Business / Economy

Rise of China boosts emerging economies' share of world's top earners

By Angus McNeice in London (China Daily) Updated: 2016-07-28 07:02

Rise of China boosts emerging economies' share of world's top earners

An employee works on an assembly line producing automobiles at a factory in Qingdao, Shandong province, March 1, 2016. [Photo/Agencies]

A new study of the world's top-earning 1 percent found that many more of them are from emerging economies than in previous decades, a trend largely driven by economic growth in China.

Advanced economies still contribute the majority of the world's top 1 percent of earners, with 79 percent of the share in 2012. However, the share was declining, at around 7 to 11 percent lower than it was between 1988 and 2005.

China's proportion of the global 1 percent, meanwhile, rose from 1.3 percent to 3.4 percent between 2005 and 2012, and was well above its 2002 share, which was a mere 0.2 percent.

"Although China is now, roughly speaking, the joint biggest economy in the world, it still has a much smaller share of the global top 1 percent than the United States, but it's clearly increasing, and it's increasing rapidly," said Paul Segal, senior lecturer of economics at King's College London.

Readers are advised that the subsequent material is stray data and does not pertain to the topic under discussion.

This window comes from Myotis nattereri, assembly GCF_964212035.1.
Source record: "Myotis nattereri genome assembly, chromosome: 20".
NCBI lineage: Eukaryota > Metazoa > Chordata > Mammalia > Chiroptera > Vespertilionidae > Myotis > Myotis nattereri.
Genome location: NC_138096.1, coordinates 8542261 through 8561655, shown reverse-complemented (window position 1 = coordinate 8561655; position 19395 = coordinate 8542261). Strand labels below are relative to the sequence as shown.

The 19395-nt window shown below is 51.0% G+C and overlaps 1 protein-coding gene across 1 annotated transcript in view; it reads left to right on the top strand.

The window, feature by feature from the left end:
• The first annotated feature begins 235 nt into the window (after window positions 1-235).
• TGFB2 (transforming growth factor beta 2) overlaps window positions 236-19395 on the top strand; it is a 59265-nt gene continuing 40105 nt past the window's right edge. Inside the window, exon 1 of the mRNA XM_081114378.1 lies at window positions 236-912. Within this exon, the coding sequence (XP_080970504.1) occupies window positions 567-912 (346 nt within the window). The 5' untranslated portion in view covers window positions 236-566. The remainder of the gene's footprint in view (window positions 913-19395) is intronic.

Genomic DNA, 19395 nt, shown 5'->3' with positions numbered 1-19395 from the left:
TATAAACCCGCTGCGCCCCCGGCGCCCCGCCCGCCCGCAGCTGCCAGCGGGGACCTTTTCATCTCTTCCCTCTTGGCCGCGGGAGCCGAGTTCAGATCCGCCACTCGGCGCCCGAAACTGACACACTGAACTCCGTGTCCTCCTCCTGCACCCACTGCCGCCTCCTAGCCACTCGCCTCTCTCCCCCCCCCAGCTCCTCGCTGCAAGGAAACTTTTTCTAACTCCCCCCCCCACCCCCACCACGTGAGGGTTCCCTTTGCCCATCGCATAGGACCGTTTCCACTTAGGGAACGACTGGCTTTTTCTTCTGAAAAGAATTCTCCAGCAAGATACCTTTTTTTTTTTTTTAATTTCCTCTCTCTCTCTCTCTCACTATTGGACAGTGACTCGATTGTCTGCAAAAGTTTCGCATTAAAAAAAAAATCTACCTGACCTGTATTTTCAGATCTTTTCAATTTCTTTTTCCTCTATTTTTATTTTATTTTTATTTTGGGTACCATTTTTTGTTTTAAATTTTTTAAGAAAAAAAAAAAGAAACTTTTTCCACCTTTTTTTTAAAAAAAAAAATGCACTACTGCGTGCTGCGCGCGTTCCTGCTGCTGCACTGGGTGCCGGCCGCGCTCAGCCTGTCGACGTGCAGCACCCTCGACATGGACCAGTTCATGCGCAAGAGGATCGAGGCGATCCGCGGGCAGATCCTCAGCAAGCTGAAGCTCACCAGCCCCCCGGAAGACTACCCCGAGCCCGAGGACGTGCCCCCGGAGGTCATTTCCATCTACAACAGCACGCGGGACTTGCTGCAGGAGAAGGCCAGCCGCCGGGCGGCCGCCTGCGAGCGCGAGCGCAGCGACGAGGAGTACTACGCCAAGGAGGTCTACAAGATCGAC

Segal is co-author of "Who Are the Global Top 1%?", a paper to be published on Thursday by researchers at the University of Oxford and King's College. The study looked at household surveys and tax records from advanced and developing nations.

"China is the most important factor in increasing the share of emerging economies in the global top 1 percent," Segal said. "It's economic growth in China that's driving it, combined with the fact that inequality has risen a lot over the last 30 years or so. This means that while the incomes of almost everyone in China have gone up, the incomes of the rich have gone up more. Therefore, they are more likely to get into that global top 1 percent."

A single earner needed to make $50,000 a year after taxes to make it into the top 1 percent of global earners in 2012. Using purchasing power parity exchange rates-which take into account different purchasing powers in different countries-in China this translated to 185,594 yuan that year.

In addition to the downward trend in advanced economies' share of the top 1 percent, the study also found a decline in global inequality.

While Segal said he was "surprised and pleased" to find global inequality was on the downturn, he added that it remains higher than at any time before the 21st century.

"That means that all the tensions that inequality is likely to bring along are still there," he said.

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